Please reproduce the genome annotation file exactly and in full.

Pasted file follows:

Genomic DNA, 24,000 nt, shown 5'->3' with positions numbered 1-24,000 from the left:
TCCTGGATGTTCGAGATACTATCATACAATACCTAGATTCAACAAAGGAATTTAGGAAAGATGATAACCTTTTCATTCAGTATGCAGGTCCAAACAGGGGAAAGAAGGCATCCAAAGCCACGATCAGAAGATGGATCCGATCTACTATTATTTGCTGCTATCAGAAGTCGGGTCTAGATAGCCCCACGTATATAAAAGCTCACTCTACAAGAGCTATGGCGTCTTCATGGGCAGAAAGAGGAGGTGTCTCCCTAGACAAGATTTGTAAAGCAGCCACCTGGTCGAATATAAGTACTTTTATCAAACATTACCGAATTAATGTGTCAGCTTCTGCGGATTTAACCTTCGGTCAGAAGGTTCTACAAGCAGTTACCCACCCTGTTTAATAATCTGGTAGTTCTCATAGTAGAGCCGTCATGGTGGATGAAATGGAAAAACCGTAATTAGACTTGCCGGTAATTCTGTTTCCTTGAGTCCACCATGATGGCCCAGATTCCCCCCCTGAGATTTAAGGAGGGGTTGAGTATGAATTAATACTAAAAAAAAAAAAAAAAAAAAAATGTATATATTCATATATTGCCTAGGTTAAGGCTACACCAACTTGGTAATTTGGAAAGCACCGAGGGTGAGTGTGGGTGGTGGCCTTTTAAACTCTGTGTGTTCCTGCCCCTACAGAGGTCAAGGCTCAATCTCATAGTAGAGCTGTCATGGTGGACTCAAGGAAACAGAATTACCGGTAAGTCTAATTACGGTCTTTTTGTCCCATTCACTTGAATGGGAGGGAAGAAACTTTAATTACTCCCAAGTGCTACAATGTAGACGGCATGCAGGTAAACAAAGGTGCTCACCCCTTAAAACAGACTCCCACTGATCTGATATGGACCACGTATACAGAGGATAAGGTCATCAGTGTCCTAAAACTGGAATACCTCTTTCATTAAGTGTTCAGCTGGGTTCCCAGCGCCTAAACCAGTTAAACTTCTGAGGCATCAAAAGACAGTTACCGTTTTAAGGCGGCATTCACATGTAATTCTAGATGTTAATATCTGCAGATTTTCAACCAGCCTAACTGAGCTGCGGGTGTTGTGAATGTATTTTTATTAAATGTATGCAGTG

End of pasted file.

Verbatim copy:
Genomic DNA, 24,000 nt, shown 5'->3' with positions numbered 1-24,000 from the left:
TCCTGGATGTTCGAGATACTATCATACAATACCTAGATTCAACAAAGGAATTTAGGAAAGATGATAACCTTTTCATTCAGTATGCAGGTCCAAACAGGGGAAAGAAGGCATCCAAAGCCACGATCAGAAGATGGATCCGATCTACTATTATTTGCTGCTATCAGAAGTCGGGTCTAGATAGCCCCACGTATATAAAAGCTCACTCTACAAGAGCTATGGCGTCTTCATGGGCAGAAAGAGGAGGTGTCTCCCTAGACAAGATTTGTAAAGCAGCCACCTGGTCGAATATAAGTACTTTTATCAAACATTACCGAATTAATGTGTCAGCTTCTGCGGATTTAACCTTCGGTCAGAAGGTTCTACAAGCAGTTACCCACCCTGTTTAATAATCTGGTAGTTCTCATAGTAGAGCCGTCATGGTGGATGAAATGGAAAAACCGTAATTAGACTTGCCGGTAATTCTGTTTCCTTGAGTCCACCATGATGGCCCAGATTCCCCCCCTGAGATTTAAGGAGGGGTTGAGTATGAATTAATACTAAAAAAAAAAAAAAAAAAAAAATGTATATATTCATATATTGCCTAGGTTAAGGCTACACCAACTTGGTAATTTGGAAAGCACCGAGGGTGAGTGTGGGTGGTGGCCTTTTAAACTCTGTGTGTTCCTGCCCCTACAGAGGTCAAGGCTCAATCTCATAGTAGAGCTGTCATGGTGGACTCAAGGAAACAGAATTACCGGTAAGTCTAATTACGGTCTTTTTGTCCCATTCACTTGAATGGGAGGGAAGAAACTTTAATTACTCCCAAGTGCTACAATGTAGACGGCATGCAGGTAAACAAAGGTGCTCACCCCTTAAAACAGACTCCCACTGATCTGATATGGACCACGTATACAGAGGATAAGGTCATCAGTGTCCTAAAACTGGAATACCTCTTTCATTAAGTGTTCAGCTGGGTTCCCAGCGCCTAAACCAGTTAAACTTCTGAGGCATCAAAAGACAGTTACCGTTTTAAGGCGGCATTCACATGTAATTCTAGATGTTAATATCTGCAGATTTTCAACCAGCCTAACTGAGCTGCGGGTGTTGTGAATGTATTTTTATTAAATGTATGCAGTG